Throughout the offseason, CBS Sports MLB experts will bring you a weekly Batting Around roundtable discussing just about everything. The latest news, historical questions, thoughts on the future of baseball and more. Last week we discussed our NL East favorites. This week we’ll be talking about the most improved teams.
Which team improved the most this offseason?
RJ Anderson: I think it depends on whether you define it relative to the beginning of the offseason or relative to the end of last season. If it’s the former — and that’s my preferred timeline for this kind of question — the Mets have to be considered, even if they don’t have a Carlos Correa deal. (Conversely, in another scenario, people would be hesitant to say that because they did lose some notable free agents.) If it’s the latter, then I’d probably pick either the Rangers or the Angels, one of the AL West teams. The team is trying to make the leap to relevance again.
Dane Perry: I like what the Rangers have done to address their rotation issues. While Jacob deGrom and Nathan Eovaldi certainly have the potential for injuries leading to crashes, there are plenty of upsides as well. That’s the kind of shift Texas needed to make with their previous investments in the roster. I also like adding Andrew Heaney on the back end. Rotation was the team’s biggest concern heading into the winter, and they attacked it.
Matt Snyder: If we’re just going from the offseason to now, you’d have to include the Yankees (signing Carlos Rodon while bringing back Anthony Rizzo and, of course, Aaron Judge), the Mets (signing Justin Verlander, Korda Senga, Jose Quintana, and Omar Narváez also bring back Brandon Nimmo) and the Padres (sign Xander Bogaerts, etc., and they’ll have Fernando Tatis Jr. back soon), but I feel like it must be a new addition. In that regard, I’d go with the Rangers. They finished fifth in the AL last season and 12th in ERA. So they went out and piled up the rotation.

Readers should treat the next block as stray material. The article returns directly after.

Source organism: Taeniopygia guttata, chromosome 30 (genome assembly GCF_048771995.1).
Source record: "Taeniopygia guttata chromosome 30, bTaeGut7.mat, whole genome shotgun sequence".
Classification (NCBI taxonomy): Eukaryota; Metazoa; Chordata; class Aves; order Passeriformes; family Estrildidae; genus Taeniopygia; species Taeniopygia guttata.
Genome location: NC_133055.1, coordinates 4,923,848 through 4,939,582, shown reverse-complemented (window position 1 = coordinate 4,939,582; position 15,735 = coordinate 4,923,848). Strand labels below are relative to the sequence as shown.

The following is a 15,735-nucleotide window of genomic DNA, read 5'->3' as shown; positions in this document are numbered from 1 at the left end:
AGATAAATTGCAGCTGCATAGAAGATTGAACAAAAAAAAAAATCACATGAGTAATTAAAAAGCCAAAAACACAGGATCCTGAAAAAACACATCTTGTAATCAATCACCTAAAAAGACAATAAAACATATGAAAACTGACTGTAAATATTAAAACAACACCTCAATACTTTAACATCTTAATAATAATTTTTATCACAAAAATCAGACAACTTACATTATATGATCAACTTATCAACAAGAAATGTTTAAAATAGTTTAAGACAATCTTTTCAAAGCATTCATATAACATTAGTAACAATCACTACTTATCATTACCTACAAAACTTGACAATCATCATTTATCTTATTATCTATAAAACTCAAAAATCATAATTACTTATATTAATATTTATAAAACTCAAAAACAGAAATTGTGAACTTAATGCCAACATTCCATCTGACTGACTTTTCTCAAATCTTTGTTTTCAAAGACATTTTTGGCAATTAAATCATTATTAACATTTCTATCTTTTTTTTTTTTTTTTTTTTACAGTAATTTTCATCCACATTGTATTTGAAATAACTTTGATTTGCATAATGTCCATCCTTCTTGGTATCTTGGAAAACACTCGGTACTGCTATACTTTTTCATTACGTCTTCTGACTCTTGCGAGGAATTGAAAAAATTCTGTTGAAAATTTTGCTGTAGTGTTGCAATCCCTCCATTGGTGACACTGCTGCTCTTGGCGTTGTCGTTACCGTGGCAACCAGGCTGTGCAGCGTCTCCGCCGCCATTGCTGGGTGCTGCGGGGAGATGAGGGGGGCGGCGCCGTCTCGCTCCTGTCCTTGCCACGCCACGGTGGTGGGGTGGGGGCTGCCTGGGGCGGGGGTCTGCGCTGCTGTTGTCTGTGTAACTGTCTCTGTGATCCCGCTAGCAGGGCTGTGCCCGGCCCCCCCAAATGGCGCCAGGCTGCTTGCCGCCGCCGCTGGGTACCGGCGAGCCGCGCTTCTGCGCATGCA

DeGrom, Eovaldi and Heaney obviously have a lot of injury issues, but these could also be the three additions that push them into the playoffs and make them a dangerous playoff team in the short series. Let’s remember that deGrom made more than 30 starts in 2017-19, 12 starts in a 60-game season in 2020 and 15 starts in 2021. He has started every time since returning last season. Eovaldi made all 32 starts in 2021. That’s not to allay concerns, but to point out that they, too, have the ability to stay healthy throughout the season.
Mike Assisa: I think it’s the Cubs. Now, that doesn’t mean I think they’re going to win the NL Central, but in terms of the players they have now compared to what they had last year, yes, I think they’ve improved the most. Dansby Swanson is an important addition, but others like Jameson Tyrone and Trey Mancini will add some wins, and Cody Bellinger doesn’t need to return to his MVP status to upgrade. Chicago’s first basemen hit .223/.288/.339 with minus-0.6 WAR last year, while their center fielders hit .214/.293/.361 with 1.5 WAR. They’re not asking Mancini and Bellinger to clear high standards here. With all that added, hey, maybe the Cubs can expand their playoff berth. why not?
Other than the Cubs, I agree with the others, and besides the Rangers doing a great job this offseason, the Angels also deserve a mention. Tyler Anderson’s contract already looks like a good deal given the pitching deals later in the offseason, adding Brandon Drury, Carlos Estevez, Hunter Renfro and Giouu The depth of Erciela. The Angels didn’t win the doubts when expecting them to compete for a playoff spot, but I like their move. Incremental upgrades or upgrades. You don’t have to fanfare to have a good offseason.